The trace element zinc strengthens the immune system and thus prevents infections and deadly infectious diseases – also in children. And even if children fall ill despite zinc-containing food supplements, zinc still reduces their risk of death. The daily zinc requirement cannot easily be met through food alone, which is why dietary supplements are important in the case of a zinc-poor diet or a proven zinc deficiency.
Zinc reduces the risk of death from infections
Zinc supplementation may reduce the risk of death from diarrhea and lower respiratory tract infections in children. At the same time, it can protect against diarrheal diseases in advance, so they don’t even get a chance.
In tropical developing countries, zinc supplementation in the diet could even reduce the risk of dying from malaria.
This was determined by an international team of researchers in the meta-analysis of eighty scientific studies. In total, data from more than 200,000 children between the ages of six months and twelve years were included.
Zinc thus strengthens the immune system and thus prevents infections.
It also prevents growth disorders, since the trace element stimulates growth.
Zinc deficiency can be fatal
Especially in developing and emerging countries, many children and young people suffer from zinc deficiency.
Evelyn S. Chan of the University of Oxford and her colleagues who also contributed to the study emphasize that this is the reason for the high incidence of diarrhea, malaria, and respiratory diseases in children in these countries.
Zinc deficiency is one of the reasons why a large proportion of these infections are fatal.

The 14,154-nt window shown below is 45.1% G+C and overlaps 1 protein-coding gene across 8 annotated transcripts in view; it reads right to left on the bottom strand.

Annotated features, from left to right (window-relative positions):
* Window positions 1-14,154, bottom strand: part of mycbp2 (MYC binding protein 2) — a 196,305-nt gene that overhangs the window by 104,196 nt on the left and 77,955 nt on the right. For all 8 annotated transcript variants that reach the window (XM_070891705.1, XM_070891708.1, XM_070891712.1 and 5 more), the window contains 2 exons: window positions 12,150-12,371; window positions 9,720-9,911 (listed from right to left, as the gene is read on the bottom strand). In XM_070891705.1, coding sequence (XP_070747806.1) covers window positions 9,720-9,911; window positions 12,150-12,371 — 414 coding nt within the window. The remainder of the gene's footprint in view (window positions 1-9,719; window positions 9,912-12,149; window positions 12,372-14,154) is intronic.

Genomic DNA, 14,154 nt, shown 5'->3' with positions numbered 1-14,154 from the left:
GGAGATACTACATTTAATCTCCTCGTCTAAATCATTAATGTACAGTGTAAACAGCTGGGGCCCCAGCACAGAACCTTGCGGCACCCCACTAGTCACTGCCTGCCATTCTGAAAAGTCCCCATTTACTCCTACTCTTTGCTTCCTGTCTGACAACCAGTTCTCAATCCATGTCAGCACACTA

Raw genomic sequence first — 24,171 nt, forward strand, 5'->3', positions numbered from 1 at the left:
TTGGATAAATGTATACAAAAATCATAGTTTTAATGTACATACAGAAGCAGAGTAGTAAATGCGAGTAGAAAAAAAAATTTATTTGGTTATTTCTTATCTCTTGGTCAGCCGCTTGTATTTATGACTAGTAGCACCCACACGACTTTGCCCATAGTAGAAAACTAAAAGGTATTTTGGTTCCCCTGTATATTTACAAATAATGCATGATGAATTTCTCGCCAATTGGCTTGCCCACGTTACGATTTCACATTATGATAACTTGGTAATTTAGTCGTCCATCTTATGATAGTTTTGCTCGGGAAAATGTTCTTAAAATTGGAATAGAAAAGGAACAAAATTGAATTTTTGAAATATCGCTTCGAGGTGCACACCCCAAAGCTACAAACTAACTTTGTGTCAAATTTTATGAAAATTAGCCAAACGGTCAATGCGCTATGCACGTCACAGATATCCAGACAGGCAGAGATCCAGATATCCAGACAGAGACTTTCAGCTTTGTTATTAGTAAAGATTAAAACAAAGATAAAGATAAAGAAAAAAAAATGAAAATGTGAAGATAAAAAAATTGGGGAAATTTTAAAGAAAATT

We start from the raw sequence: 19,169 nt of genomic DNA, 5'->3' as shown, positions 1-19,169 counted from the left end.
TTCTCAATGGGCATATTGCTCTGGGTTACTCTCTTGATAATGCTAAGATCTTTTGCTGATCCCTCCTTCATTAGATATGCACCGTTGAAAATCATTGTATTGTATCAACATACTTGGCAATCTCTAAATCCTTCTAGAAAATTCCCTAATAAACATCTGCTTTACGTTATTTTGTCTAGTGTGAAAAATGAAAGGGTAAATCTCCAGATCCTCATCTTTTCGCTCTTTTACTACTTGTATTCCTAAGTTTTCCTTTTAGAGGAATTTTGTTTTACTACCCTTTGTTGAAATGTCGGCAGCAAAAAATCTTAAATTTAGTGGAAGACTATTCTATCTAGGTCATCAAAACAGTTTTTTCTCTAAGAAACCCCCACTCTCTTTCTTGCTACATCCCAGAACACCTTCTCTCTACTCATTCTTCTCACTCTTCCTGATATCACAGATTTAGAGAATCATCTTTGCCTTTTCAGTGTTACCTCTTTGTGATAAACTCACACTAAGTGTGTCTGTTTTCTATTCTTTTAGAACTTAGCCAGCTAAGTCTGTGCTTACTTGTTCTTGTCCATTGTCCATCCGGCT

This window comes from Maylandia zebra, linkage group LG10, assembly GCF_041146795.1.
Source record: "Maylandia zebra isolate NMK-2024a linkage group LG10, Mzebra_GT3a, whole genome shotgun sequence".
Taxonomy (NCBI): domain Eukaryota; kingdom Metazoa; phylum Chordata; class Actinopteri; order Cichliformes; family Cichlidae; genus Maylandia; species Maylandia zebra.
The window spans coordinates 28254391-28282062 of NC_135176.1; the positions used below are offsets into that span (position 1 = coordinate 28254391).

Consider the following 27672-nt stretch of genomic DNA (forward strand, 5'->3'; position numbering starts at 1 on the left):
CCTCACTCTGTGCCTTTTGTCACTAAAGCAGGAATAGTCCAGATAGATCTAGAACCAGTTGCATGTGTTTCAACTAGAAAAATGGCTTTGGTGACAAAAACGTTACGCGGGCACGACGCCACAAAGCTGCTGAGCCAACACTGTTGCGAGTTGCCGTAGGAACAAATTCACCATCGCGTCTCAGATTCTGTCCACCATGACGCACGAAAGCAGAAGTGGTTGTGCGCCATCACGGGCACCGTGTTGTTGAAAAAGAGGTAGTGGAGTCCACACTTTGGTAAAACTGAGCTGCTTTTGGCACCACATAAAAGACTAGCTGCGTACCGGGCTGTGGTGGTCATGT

A zinc deficiency can also cause growth disorders. To combat this problem, however, the researchers believe that a higher-calorie diet makes more sense than a zinc-containing supplement alone.
In the western industrial nations, more and more people are also affected by zinc deficiency. Because of better medical care, the consequences here are not as dramatic as in the Third World.
Nevertheless, Central European parents should also take the study results to heart.
This is how you cover your child’s daily zinc requirements
The World Health Organization recommends that infants should consume five milligrams of zinc daily and children before puberty ten milligrams.
Most foods high in zinc are of animal origin and are rarely eaten by children.
A number of plant-based foods that contain zinc are also rich in substances that inhibit zinc absorption.
With a low-zinc diet and a high susceptibility to infections, it is, therefore, worthwhile to have the zinc status checked in addition to the vitamin D level and, if necessary, to take appropriate food supplements.
It is important to pay attention to the correct dosage, which is best discussed with your doctor or naturopath.